Originally published as Of One Heart: The Glory of the City of Enoch, Elder Neal A. Maxwell wrote a powerful and thought provoking short-book of only 78 pages retitled as The Enoch Letters that redefines the discussion surrounding liberty and freedom.
Following the same pattern as C.S. Lewis’ classic work The Screwtape Letters, Elder Maxwell writes his book as the one-way conversation of Mahijah — a name borrowed from the Pearl of Great Price (Moses 6:40) — to his friend, Omner, describing his initial contact with the prophet Enoch and his subsequent entry and building of Zion.
Few people know that Elder Maxwell was a trained political scientist and that he served for many years in political capacities. As such, for those versed in political philosophy, the The Enoch Letters reads as a hidden and implicit political and philosophical treatise on how a Zion-society is based and created on true and correct principles consistent to our humanity, liberty, agency, and identity as children of God. He dispels the popular notion that social order comes at the cost of individual liberty, and that liberty must sacrifice itself upon the altar of order when he writes that:
Their [the people of Enoch] love of their God seems to move these people to a greater love of their fellowmen, and Enoch is not only a preacher of righteousness, but also a performer of righteousness. The small band who follow him claim that among them liberty does not rob order, and order does not mock liberty.
Throughout the book, Elder Maxwell, in a way that only he can weave the tapestry of words, masterfully addresses the failures of all popular political philosophies as “looking beyond the mark” and “missing the obvious things that are so plain and so precious” (even turning known foundations of epistemology on its head). There is a way of knowing , Maxwell observes through Mahijah, that transcends our physical and temporal limitations associated to language, logic, and reason — a way that is hard to describe but that we must all experience to gain eternal knowledge.
I have a decision to make [whether to enter Zion or not]. The strange thing about this decision, Omner, is that while it is not at variance with logic and reason, it does not depend alone upon them either. Nor will the decision be made on a basis of mere feeling. I regret not being able to explain it. A man can know something and yet not be able to speak of that truth easily to another.
A key pillar of a Zion-type society is that all interactions and institutions must keep sacrosanct the pure and unadulterated freedom of choice and free will in all things — and that “we are taught here often of the evils of compulsion in any degree. We count on contagion, not compulsion, to win others to our ways.” People are free to come and go at will, and it is the inhabitant’s love of God and of each other that become the bedrock of order in living true to their real identities as children of God without a plethora of external rules and regulations.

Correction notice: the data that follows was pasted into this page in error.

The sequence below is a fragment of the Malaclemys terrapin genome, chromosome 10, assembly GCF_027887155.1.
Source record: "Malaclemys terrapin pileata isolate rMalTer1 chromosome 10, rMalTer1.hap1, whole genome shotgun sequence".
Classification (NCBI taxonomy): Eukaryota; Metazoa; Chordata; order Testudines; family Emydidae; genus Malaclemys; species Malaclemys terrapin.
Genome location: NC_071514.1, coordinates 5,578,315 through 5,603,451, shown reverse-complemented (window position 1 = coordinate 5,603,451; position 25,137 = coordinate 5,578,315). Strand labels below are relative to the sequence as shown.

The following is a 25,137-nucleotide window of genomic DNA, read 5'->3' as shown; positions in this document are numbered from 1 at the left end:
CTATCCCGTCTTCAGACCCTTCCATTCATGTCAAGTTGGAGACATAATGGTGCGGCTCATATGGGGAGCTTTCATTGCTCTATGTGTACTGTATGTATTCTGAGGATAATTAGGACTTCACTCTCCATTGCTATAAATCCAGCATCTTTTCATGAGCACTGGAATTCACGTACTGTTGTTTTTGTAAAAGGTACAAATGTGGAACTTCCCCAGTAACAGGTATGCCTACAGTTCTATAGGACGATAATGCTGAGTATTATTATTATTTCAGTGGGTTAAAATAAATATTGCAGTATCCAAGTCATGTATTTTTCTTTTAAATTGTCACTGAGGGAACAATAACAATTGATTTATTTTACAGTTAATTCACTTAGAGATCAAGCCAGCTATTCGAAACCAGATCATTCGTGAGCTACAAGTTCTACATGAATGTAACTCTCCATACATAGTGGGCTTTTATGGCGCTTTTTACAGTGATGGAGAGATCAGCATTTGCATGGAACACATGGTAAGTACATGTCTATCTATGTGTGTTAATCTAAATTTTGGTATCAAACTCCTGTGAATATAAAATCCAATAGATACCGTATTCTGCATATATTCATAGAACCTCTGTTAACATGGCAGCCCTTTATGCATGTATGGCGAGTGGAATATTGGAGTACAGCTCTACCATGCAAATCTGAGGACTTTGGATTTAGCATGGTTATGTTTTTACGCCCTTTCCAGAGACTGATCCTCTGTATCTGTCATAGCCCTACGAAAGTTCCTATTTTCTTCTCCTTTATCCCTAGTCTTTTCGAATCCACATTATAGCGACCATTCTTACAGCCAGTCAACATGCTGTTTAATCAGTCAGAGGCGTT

Believing in a loving God who is perfect helps us to love our imperfect neighbors. I see now that the first commandment must be first, and, therefore, the second commandment must be second, for without a knowledge of the love of God and his help, our concerns for our neighbors would diminish.
When the inner man is changed, we have less and less need for outer controls. Men here do not hold back from doing their duty one toward another, from being honest one to another, because they love each other! They love each other even more deeply because they keep the first great commandment, to love the Lord their God with all their heart, mind, and soul. When men do not have a mind to injure one another, there is no need for sentries over society; here men pay their debts, often paying back even more than they borrow… If we do not live the simple, yet challenging, commandments of God, we should not be a happy people. There are no contentions, disputations, envyings, strifes, and tumults. Nor are there whoredomes, lyings, or lasciviousness here. There are no robbers. murderers, or factions. We are one. We are the Lord’s!
The final hurdle towards establishing a truly God-like society was to receive, understand, and live the law of consecration in all of its purity, both spiritually and physically (all by free will without coercion) — an idea so revolutionary and heart wrenching that many Zion-type people could not endure it and left. Maxwell’s description of the law of consecration certainly tugs at the heartstrings of the natural man, and it brings into immediate and necessary question many beliefs and opinions staunchly held by nearly every political philosophy… But we will let you read that and come to your own soul searching conclusion!
The Enoch Letters is a must have for every Latter-day Saint and liberty library, and it is easily completed from beginning to end on a single Sunday afternoon.